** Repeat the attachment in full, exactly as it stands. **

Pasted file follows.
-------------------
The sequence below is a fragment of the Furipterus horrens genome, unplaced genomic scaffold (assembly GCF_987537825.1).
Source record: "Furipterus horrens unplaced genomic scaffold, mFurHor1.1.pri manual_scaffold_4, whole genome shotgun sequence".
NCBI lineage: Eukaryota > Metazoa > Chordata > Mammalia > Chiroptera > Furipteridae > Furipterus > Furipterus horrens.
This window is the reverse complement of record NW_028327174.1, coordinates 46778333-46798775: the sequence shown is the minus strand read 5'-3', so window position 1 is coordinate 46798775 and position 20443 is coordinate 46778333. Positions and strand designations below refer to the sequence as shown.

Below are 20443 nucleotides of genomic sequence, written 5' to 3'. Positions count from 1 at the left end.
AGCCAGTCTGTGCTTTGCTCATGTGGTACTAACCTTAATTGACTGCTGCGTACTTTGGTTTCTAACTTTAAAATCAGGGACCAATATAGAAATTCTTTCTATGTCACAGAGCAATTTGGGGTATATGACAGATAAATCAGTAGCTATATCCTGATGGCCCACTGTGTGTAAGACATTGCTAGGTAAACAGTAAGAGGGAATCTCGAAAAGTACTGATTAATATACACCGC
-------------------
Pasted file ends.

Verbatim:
The sequence below is a fragment of the Furipterus horrens genome, unplaced genomic scaffold (assembly GCF_987537825.1).
Source record: "Furipterus horrens unplaced genomic scaffold, mFurHor1.1.pri manual_scaffold_4, whole genome shotgun sequence".
NCBI lineage: Eukaryota > Metazoa > Chordata > Mammalia > Chiroptera > Furipteridae > Furipterus > Furipterus horrens.
This window is the reverse complement of record NW_028327174.1, coordinates 46778333-46798775: the sequence shown is the minus strand read 5'-3', so window position 1 is coordinate 46798775 and position 20443 is coordinate 46778333. Positions and strand designations below refer to the sequence as shown.

Below are 20443 nucleotides of genomic sequence, written 5' to 3'. Positions count from 1 at the left end.
AGCCAGTCTGTGCTTTGCTCATGTGGTACTAACCTTAATTGACTGCTGCGTACTTTGGTTTCTAACTTTAAAATCAGGGACCAATATAGAAATTCTTTCTATGTCACAGAGCAATTTGGGGTATATGACAGATAAATCAGTAGCTATATCCTGATGGCCCACTGTGTGTAAGACATTGCTAGGTAAACAGTAAGAGGGAATCTCGAAAAGTACTGATTAATATACACCGC